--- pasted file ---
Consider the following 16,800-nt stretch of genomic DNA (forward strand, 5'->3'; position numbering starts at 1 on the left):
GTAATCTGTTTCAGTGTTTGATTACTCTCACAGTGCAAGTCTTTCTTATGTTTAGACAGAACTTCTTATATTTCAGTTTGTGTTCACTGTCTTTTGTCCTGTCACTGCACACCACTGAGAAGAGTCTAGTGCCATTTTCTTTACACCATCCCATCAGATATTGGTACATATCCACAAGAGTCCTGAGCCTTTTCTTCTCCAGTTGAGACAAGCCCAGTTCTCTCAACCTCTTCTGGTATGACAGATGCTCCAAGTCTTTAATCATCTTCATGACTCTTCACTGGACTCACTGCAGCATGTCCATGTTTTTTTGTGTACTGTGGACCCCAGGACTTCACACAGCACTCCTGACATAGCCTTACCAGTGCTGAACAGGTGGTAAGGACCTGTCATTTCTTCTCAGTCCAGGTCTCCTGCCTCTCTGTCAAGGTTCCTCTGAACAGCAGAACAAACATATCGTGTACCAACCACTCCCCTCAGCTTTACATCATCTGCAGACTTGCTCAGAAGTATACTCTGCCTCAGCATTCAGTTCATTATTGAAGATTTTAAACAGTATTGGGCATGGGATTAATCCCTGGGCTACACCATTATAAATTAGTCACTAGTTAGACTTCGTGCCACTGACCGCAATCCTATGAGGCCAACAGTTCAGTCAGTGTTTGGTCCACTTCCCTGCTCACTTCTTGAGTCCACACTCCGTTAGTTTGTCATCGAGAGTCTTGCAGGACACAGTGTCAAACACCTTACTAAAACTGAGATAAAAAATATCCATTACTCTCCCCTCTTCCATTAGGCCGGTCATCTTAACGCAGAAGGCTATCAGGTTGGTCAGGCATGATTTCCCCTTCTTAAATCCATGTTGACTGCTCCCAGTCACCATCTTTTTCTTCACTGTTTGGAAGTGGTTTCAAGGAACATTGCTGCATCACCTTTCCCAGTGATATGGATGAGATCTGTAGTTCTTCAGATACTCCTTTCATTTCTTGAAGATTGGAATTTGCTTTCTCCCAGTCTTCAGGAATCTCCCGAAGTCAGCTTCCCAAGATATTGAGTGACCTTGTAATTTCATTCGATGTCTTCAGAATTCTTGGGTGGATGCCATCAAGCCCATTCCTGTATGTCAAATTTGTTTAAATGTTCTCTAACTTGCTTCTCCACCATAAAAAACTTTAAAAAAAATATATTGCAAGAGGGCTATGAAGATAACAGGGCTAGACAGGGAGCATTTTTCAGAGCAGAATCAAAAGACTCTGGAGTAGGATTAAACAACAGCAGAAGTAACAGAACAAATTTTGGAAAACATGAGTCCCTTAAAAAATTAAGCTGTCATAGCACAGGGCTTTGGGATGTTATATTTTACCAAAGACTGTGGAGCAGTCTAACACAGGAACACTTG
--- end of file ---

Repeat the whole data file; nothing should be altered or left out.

Consider the following 16,800-nt stretch of genomic DNA (forward strand, 5'->3'; position numbering starts at 1 on the left):
GTAATCTGTTTCAGTGTTTGATTACTCTCACAGTGCAAGTCTTTCTTATGTTTAGACAGAACTTCTTATATTTCAGTTTGTGTTCACTGTCTTTTGTCCTGTCACTGCACACCACTGAGAAGAGTCTAGTGCCATTTTCTTTACACCATCCCATCAGATATTGGTACATATCCACAAGAGTCCTGAGCCTTTTCTTCTCCAGTTGAGACAAGCCCAGTTCTCTCAACCTCTTCTGGTATGACAGATGCTCCAAGTCTTTAATCATCTTCATGACTCTTCACTGGACTCACTGCAGCATGTCCATGTTTTTTTGTGTACTGTGGACCCCAGGACTTCACACAGCACTCCTGACATAGCCTTACCAGTGCTGAACAGGTGGTAAGGACCTGTCATTTCTTCTCAGTCCAGGTCTCCTGCCTCTCTGTCAAGGTTCCTCTGAACAGCAGAACAAACATATCGTGTACCAACCACTCCCCTCAGCTTTACATCATCTGCAGACTTGCTCAGAAGTATACTCTGCCTCAGCATTCAGTTCATTATTGAAGATTTTAAACAGTATTGGGCATGGGATTAATCCCTGGGCTACACCATTATAAATTAGTCACTAGTTAGACTTCGTGCCACTGACCGCAATCCTATGAGGCCAACAGTTCAGTCAGTGTTTGGTCCACTTCCCTGCTCACTTCTTGAGTCCACACTCCGTTAGTTTGTCATCGAGAGTCTTGCAGGACACAGTGTCAAACACCTTACTAAAACTGAGATAAAAAATATCCATTACTCTCCCCTCTTCCATTAGGCCGGTCATCTTAACGCAGAAGGCTATCAGGTTGGTCAGGCATGATTTCCCCTTCTTAAATCCATGTTGACTGCTCCCAGTCACCATCTTTTTCTTCACTGTTTGGAAGTGGTTTCAAGGAACATTGCTGCATCACCTTTCCCAGTGATATGGATGAGATCTGTAGTTCTTCAGATACTCCTTTCATTTCTTGAAGATTGGAATTTGCTTTCTCCCAGTCTTCAGGAATCTCCCGAAGTCAGCTTCCCAAGATATTGAGTGACCTTGTAATTTCATTCGATGTCTTCAGAATTCTTGGGTGGATGCCATCAAGCCCATTCCTGTATGTCAAATTTGTTTAAATGTTCTCTAACTTGCTTCTCCACCATAAAAAACTTTAAAAAAAATATATTGCAAGAGGGCTATGAAGATAACAGGGCTAGACAGGGAGCATTTTTCAGAGCAGAATCAAAAGACTCTGGAGTAGGATTAAACAACAGCAGAAGTAACAGAACAAATTTTGGAAAACATGAGTCCCTTAAAAAATTAAGCTGTCATAGCACAGGGCTTTGGGATGTTATATTTTACCAAAGACTGTGGAGCAGTCTAACACAGGAACACTTG